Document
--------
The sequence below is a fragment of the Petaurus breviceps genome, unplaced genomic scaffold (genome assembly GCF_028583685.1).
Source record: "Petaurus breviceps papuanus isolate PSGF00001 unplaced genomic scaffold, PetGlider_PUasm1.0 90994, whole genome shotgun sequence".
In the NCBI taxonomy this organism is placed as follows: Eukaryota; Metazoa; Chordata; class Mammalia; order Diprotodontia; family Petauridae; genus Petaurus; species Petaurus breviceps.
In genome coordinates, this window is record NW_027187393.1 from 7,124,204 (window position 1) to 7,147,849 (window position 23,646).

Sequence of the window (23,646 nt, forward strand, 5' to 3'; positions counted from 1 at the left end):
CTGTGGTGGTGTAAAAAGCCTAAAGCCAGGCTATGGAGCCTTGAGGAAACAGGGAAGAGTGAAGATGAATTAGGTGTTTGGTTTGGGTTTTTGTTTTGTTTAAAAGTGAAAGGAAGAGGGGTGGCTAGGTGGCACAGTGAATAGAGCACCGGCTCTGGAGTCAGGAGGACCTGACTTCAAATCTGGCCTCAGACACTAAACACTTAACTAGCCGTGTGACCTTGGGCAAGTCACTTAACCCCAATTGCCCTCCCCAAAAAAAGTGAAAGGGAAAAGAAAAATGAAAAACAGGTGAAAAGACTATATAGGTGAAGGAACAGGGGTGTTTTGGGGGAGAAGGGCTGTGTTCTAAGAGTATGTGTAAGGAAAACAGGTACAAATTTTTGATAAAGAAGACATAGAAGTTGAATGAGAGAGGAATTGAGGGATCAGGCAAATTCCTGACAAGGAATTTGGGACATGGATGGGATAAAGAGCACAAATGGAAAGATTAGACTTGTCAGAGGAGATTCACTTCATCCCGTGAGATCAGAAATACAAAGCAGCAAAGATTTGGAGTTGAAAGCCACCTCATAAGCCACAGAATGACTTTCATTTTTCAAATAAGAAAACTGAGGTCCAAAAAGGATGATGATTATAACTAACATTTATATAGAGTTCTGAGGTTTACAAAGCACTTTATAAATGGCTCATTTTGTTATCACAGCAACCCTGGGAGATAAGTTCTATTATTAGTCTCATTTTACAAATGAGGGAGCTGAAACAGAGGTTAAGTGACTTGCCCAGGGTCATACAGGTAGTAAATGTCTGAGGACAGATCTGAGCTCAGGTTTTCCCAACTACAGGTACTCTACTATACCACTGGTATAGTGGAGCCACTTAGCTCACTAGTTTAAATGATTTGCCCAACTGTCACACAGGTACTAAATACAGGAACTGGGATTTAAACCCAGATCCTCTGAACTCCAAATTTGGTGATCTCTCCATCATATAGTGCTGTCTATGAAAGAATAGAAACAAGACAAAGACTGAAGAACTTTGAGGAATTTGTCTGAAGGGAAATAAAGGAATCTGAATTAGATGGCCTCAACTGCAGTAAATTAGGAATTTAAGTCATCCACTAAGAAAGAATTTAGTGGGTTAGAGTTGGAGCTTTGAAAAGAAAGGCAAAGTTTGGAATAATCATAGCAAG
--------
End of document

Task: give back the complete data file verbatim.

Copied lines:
The sequence below is a fragment of the Petaurus breviceps genome, unplaced genomic scaffold (genome assembly GCF_028583685.1).
Source record: "Petaurus breviceps papuanus isolate PSGF00001 unplaced genomic scaffold, PetGlider_PUasm1.0 90994, whole genome shotgun sequence".
In the NCBI taxonomy this organism is placed as follows: Eukaryota; Metazoa; Chordata; class Mammalia; order Diprotodontia; family Petauridae; genus Petaurus; species Petaurus breviceps.
In genome coordinates, this window is record NW_027187393.1 from 7,124,204 (window position 1) to 7,147,849 (window position 23,646).

Sequence of the window (23,646 nt, forward strand, 5' to 3'; positions counted from 1 at the left end):
CTGTGGTGGTGTAAAAAGCCTAAAGCCAGGCTATGGAGCCTTGAGGAAACAGGGAAGAGTGAAGATGAATTAGGTGTTTGGTTTGGGTTTTTGTTTTGTTTAAAAGTGAAAGGAAGAGGGGTGGCTAGGTGGCACAGTGAATAGAGCACCGGCTCTGGAGTCAGGAGGACCTGACTTCAAATCTGGCCTCAGACACTAAACACTTAACTAGCCGTGTGACCTTGGGCAAGTCACTTAACCCCAATTGCCCTCCCCAAAAAAAGTGAAAGGGAAAAGAAAAATGAAAAACAGGTGAAAAGACTATATAGGTGAAGGAACAGGGGTGTTTTGGGGGAGAAGGGCTGTGTTCTAAGAGTATGTGTAAGGAAAACAGGTACAAATTTTTGATAAAGAAGACATAGAAGTTGAATGAGAGAGGAATTGAGGGATCAGGCAAATTCCTGACAAGGAATTTGGGACATGGATGGGATAAAGAGCACAAATGGAAAGATTAGACTTGTCAGAGGAGATTCACTTCATCCCGTGAGATCAGAAATACAAAGCAGCAAAGATTTGGAGTTGAAAGCCACCTCATAAGCCACAGAATGACTTTCATTTTTCAAATAAGAAAACTGAGGTCCAAAAAGGATGATGATTATAACTAACATTTATATAGAGTTCTGAGGTTTACAAAGCACTTTATAAATGGCTCATTTTGTTATCACAGCAACCCTGGGAGATAAGTTCTATTATTAGTCTCATTTTACAAATGAGGGAGCTGAAACAGAGGTTAAGTGACTTGCCCAGGGTCATACAGGTAGTAAATGTCTGAGGACAGATCTGAGCTCAGGTTTTCCCAACTACAGGTACTCTACTATACCACTGGTATAGTGGAGCCACTTAGCTCACTAGTTTAAATGATTTGCCCAACTGTCACACAGGTACTAAATACAGGAACTGGGATTTAAACCCAGATCCTCTGAACTCCAAATTTGGTGATCTCTCCATCATATAGTGCTGTCTATGAAAGAATAGAAACAAGACAAAGACTGAAGAACTTTGAGGAATTTGTCTGAAGGGAAATAAAGGAATCTGAATTAGATGGCCTCAACTGCAGTAAATTAGGAATTTAAGTCATCCACTAAGAAAGAATTTAGTGGGTTAGAGTTGGAGCTTTGAAAAGAAAGGCAAAGTTTGGAATAATCATAGCAAG